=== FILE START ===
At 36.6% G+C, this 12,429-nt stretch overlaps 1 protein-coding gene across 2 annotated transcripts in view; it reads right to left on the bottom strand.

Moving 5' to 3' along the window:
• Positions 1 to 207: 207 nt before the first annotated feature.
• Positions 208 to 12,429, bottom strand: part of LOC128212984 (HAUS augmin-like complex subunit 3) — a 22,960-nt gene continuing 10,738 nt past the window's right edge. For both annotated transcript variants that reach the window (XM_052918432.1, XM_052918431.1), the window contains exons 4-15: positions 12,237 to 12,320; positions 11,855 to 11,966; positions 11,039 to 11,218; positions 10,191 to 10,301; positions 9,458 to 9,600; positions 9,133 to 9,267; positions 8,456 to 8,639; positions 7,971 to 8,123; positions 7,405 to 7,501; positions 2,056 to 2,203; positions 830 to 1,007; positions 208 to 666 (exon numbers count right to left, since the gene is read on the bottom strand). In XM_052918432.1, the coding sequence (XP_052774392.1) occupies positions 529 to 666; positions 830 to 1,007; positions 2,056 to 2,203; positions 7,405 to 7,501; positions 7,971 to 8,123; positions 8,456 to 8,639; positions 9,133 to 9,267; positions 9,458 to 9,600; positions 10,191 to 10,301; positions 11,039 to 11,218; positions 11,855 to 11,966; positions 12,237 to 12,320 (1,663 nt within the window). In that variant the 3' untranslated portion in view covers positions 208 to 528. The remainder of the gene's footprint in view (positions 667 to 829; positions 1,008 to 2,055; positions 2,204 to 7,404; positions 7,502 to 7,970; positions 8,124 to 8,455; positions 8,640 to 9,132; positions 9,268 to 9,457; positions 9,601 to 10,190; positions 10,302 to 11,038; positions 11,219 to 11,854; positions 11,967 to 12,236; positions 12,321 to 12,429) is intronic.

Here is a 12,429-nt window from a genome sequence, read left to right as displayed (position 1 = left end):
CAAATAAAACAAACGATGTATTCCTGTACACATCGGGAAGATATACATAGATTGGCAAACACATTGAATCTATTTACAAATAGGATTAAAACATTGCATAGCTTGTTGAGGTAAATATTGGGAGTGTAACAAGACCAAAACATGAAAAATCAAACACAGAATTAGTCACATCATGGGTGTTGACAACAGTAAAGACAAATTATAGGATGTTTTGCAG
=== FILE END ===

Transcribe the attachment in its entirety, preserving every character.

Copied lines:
At 36.6% G+C, this 12,429-nt stretch overlaps 1 protein-coding gene across 2 annotated transcripts in view; it reads right to left on the bottom strand.

Moving 5' to 3' along the window:
• Positions 1 to 207: 207 nt before the first annotated feature.
• Positions 208 to 12,429, bottom strand: part of LOC128212984 (HAUS augmin-like complex subunit 3) — a 22,960-nt gene continuing 10,738 nt past the window's right edge. For both annotated transcript variants that reach the window (XM_052918432.1, XM_052918431.1), the window contains exons 4-15: positions 12,237 to 12,320; positions 11,855 to 11,966; positions 11,039 to 11,218; positions 10,191 to 10,301; positions 9,458 to 9,600; positions 9,133 to 9,267; positions 8,456 to 8,639; positions 7,971 to 8,123; positions 7,405 to 7,501; positions 2,056 to 2,203; positions 830 to 1,007; positions 208 to 666 (exon numbers count right to left, since the gene is read on the bottom strand). In XM_052918432.1, the coding sequence (XP_052774392.1) occupies positions 529 to 666; positions 830 to 1,007; positions 2,056 to 2,203; positions 7,405 to 7,501; positions 7,971 to 8,123; positions 8,456 to 8,639; positions 9,133 to 9,267; positions 9,458 to 9,600; positions 10,191 to 10,301; positions 11,039 to 11,218; positions 11,855 to 11,966; positions 12,237 to 12,320 (1,663 nt within the window). In that variant the 3' untranslated portion in view covers positions 208 to 528. The remainder of the gene's footprint in view (positions 667 to 829; positions 1,008 to 2,055; positions 2,204 to 7,404; positions 7,502 to 7,970; positions 8,124 to 8,455; positions 8,640 to 9,132; positions 9,268 to 9,457; positions 9,601 to 10,190; positions 10,302 to 11,038; positions 11,219 to 11,854; positions 11,967 to 12,236; positions 12,321 to 12,429) is intronic.

Here is a 12,429-nt window from a genome sequence, read left to right as displayed (position 1 = left end):
CAAATAAAACAAACGATGTATTCCTGTACACATCGGGAAGATATACATAGATTGGCAAACACATTGAATCTATTTACAAATAGGATTAAAACATTGCATAGCTTGTTGAGGTAAATATTGGGAGTGTAACAAGACCAAAACATGAAAAATCAAACACAGAATTAGTCACATCATGGGTGTTGACAACAGTAAAGACAAATTATAGGATGTTTTGCAG